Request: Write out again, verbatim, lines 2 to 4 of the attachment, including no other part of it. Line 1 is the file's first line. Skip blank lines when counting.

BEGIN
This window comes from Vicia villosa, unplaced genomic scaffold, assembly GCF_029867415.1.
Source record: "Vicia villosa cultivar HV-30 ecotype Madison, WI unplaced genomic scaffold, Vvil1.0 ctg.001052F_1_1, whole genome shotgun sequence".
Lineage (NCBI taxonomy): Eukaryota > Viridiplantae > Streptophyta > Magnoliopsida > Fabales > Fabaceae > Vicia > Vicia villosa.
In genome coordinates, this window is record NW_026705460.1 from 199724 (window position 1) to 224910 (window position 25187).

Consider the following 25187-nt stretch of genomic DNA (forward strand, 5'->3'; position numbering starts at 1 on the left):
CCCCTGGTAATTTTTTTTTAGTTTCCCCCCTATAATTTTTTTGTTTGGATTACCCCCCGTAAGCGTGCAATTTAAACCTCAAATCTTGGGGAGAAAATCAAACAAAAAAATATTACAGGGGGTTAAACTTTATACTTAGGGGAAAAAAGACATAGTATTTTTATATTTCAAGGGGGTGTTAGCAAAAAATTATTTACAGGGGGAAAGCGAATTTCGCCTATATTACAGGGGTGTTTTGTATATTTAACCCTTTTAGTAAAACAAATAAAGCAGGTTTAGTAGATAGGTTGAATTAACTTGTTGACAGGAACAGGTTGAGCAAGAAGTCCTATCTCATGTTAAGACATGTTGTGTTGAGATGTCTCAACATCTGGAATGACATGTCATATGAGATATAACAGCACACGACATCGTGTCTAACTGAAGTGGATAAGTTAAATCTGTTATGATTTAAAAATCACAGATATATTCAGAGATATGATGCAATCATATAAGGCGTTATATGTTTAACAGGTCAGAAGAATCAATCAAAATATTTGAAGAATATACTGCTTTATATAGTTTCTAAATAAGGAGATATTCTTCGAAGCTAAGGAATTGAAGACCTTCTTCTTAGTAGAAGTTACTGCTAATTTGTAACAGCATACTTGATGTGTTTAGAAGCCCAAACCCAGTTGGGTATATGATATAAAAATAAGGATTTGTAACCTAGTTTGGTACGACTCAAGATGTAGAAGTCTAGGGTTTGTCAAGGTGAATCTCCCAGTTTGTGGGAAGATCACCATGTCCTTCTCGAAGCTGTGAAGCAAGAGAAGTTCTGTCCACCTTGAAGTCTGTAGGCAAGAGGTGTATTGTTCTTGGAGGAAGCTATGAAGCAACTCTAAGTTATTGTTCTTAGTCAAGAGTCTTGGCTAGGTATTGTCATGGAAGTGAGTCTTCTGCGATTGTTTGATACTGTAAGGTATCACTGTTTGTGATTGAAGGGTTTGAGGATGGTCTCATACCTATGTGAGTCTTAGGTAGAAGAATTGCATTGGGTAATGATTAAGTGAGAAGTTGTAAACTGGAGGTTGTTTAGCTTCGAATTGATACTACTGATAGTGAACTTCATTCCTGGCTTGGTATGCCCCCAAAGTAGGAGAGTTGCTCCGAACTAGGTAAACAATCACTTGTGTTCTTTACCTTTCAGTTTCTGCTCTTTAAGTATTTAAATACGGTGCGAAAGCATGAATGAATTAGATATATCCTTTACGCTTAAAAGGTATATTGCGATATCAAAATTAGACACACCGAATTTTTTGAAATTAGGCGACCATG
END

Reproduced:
Source record: "Vicia villosa cultivar HV-30 ecotype Madison, WI unplaced genomic scaffold, Vvil1.0 ctg.001052F_1_1, whole genome shotgun sequence".
Lineage (NCBI taxonomy): Eukaryota > Viridiplantae > Streptophyta > Magnoliopsida > Fabales > Fabaceae > Vicia > Vicia villosa.
In genome coordinates, this window is record NW_026705460.1 from 199724 (window position 1) to 224910 (window position 25187).